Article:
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A £1.2m offer for the Sheffield event has been accepted by Tramlines Events, says Music City Foundation, which wants to "buy back the festival for the people"
By Jon Chapple on 07 Apr 2017
Tramlines Events Ltd, the promoter behind Tramlines Festival, has agreed provisionally to a £1.2 million buy-out of the popular UK event.
The bid comes courtesy of Music City Foundation, a Sheffield-based nonprofit, which says it hopes to “preserve the iconic festival for the benefit of the city” by “buy[ing] back the festival for the people”. The foundation already owns 15% of Tramlines, but now plans to buy Tramlines Events out of its shares in the festival, with half (£600,000) of the bid price raised through a crowdfunding campaign.
Share packages start at £200, and will be available to buy next Wednesday (12 April) from musiccityfoundation.org.
“Music City Foundation plans to buy back the festival for the people,” says foundation director Winston Hazel. ““Our aim is to support both economic and cultural growth.
“Sheffield is one of the most culturally diverse and stimulating cities in the UK. It is the birthplace of Arctic Monkeys, Pulp and Bring Me the Horizon, and 7.4% of our population is employed by the creative industries [compared to a] national average of just 4%. We want to ensure that Tramlines continues to support our vibrant culture while also contributing to the city’s economic success.”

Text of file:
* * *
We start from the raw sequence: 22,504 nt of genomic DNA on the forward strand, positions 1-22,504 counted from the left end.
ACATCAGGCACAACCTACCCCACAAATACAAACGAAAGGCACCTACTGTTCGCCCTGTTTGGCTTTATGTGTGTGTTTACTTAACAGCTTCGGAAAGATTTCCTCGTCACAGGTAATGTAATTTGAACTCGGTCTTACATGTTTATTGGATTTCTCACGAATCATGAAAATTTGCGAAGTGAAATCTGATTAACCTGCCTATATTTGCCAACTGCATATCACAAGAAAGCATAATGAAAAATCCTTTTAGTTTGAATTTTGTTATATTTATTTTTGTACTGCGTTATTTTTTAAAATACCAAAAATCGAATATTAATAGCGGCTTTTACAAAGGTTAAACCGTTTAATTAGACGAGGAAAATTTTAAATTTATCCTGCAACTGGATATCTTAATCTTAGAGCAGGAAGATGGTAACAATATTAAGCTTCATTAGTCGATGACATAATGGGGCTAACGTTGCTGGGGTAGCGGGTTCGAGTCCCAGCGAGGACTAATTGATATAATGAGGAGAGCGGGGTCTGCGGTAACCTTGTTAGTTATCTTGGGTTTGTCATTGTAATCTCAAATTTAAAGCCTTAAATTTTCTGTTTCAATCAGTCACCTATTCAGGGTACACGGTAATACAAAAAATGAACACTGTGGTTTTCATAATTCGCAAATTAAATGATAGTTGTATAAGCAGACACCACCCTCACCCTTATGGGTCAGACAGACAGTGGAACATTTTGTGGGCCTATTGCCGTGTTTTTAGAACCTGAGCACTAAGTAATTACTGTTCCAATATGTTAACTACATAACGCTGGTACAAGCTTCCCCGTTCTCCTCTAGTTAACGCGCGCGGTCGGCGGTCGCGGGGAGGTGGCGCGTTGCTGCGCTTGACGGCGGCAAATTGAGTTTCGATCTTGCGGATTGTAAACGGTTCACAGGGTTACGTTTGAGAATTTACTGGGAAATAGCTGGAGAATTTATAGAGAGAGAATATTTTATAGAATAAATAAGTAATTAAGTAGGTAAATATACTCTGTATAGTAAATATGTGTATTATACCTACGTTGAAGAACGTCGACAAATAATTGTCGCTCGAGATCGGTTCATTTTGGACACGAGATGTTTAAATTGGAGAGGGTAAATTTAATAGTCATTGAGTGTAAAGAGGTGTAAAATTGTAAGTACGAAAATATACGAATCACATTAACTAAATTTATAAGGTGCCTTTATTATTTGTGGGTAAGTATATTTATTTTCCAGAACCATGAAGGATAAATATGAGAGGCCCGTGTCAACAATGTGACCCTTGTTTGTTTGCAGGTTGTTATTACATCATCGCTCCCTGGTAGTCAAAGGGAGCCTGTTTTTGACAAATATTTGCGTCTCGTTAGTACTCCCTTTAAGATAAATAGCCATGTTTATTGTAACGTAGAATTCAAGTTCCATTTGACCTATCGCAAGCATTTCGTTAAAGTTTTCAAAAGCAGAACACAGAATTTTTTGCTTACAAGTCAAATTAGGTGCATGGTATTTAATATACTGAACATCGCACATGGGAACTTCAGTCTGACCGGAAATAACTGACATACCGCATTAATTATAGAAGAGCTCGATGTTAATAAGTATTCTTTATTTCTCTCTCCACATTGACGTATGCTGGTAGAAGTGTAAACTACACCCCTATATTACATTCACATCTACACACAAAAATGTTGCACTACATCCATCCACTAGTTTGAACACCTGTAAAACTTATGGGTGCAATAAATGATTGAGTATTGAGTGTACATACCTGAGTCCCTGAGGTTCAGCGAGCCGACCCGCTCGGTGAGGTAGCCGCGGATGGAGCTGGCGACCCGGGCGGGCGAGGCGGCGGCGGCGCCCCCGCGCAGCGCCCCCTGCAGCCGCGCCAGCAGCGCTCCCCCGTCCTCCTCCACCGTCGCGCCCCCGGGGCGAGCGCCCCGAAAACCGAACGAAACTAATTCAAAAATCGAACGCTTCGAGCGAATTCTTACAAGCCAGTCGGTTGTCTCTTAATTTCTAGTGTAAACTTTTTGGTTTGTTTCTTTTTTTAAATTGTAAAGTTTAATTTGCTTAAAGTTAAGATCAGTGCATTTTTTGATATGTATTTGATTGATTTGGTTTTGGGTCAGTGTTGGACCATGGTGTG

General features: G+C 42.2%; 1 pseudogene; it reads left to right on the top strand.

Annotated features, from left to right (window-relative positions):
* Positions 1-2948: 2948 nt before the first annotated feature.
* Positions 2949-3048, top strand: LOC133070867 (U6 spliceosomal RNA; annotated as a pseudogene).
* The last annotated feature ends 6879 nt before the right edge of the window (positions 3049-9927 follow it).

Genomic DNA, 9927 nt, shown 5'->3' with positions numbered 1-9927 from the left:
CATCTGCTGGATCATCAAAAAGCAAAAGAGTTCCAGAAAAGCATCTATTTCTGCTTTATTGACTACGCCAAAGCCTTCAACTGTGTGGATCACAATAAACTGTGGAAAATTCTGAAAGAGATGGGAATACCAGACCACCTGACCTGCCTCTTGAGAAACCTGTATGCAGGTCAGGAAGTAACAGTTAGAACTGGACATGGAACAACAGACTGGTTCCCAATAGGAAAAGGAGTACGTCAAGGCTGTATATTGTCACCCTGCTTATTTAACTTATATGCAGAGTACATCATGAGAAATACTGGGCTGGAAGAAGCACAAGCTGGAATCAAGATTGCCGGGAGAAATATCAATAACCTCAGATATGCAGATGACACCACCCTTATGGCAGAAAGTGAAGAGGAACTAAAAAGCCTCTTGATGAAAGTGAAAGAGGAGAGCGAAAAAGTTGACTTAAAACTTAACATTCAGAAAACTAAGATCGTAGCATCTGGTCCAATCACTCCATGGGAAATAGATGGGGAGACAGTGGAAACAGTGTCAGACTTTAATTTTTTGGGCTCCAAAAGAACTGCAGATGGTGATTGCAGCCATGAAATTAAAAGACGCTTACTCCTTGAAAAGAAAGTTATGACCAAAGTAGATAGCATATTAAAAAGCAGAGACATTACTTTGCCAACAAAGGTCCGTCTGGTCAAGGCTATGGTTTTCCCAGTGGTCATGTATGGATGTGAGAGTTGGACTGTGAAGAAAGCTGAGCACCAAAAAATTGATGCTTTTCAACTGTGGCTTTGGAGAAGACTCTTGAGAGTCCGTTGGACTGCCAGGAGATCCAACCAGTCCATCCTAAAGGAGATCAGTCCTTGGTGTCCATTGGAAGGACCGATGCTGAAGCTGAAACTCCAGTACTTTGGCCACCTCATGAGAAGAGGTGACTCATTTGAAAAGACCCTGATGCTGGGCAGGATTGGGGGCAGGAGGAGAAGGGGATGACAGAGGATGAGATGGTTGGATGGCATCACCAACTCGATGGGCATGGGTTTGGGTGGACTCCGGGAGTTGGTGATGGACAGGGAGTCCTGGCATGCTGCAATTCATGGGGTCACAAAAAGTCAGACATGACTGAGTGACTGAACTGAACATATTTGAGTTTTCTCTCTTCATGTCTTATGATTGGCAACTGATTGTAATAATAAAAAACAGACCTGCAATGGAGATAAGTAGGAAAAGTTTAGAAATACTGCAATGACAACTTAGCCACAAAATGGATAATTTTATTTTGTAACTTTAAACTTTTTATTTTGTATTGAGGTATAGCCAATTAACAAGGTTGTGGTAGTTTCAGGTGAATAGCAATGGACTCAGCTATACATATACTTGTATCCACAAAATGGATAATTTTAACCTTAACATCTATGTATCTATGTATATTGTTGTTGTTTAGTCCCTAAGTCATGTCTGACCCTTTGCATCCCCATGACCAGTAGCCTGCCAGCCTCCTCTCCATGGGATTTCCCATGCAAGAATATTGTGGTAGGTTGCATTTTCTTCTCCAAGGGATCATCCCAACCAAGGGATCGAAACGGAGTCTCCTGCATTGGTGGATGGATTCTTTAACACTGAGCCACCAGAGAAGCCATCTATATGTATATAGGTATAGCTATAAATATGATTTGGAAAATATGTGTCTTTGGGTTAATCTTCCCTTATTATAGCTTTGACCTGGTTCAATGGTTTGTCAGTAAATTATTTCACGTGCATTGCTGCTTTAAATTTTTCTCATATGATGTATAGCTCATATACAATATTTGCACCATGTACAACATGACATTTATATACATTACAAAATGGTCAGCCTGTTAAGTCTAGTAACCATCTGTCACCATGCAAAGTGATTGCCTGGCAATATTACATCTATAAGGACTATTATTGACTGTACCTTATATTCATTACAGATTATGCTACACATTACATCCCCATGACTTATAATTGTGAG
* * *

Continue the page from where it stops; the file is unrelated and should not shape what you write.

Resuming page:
Tramlines Festival 2017, headlined by Primal Scream and The Libertines, will not be affected by the £1.2m offer – which is below market value, “in order to encourage investment from the city’s people and businesses” – with a successful bid taking effect from 2018.
“Do you want our flagship event stuck in a portfolio of 15 festivals, its performance linked to strategies, bundled with random cities that have nothing to do with Sheffield?”
Tramlines was launched in 2009 as a free festival by Tramlines Events and Sheffield Council, with Tramline Events assuming full control in 2010. Count of Ten (Y Not, Truck Festival) acquired a 38% stake in 2013, introducing several ‘premium’ venues but still keeping a free tier. It first made a significant profit in 2015.
“Ask yourself, as someone with a direct trading interest in Sheffield: Do you want our flagship event stuck in a portfolio of 15 festivals, its performance linked to strategies, maybe bundled and themed with random cities that have nothing to do with Sheffield [and] jettisoned if we don’t hit bottom lines?” writes Hazel in Music Cities Foundation’s ‘blueprints’ for the acquisition. “We think that is not the way our flagship, or our city, thinks. […]
“Keeping Tramlines Sheffield-owned isn’t just about protecting an event. We believe Tramlines Festival is a crucial catalyst for our plans and for the city. It has already shown the importance of city-wide collaboration. It brings national companies and projects to our table and gives us a national profile in return.
“There are a huge number of incumbent traders who have helped shape Tramlines with us – and we are inviting them first to secure their long-term rights to buying the festival shares and its IPRs [intellectual property rights].”
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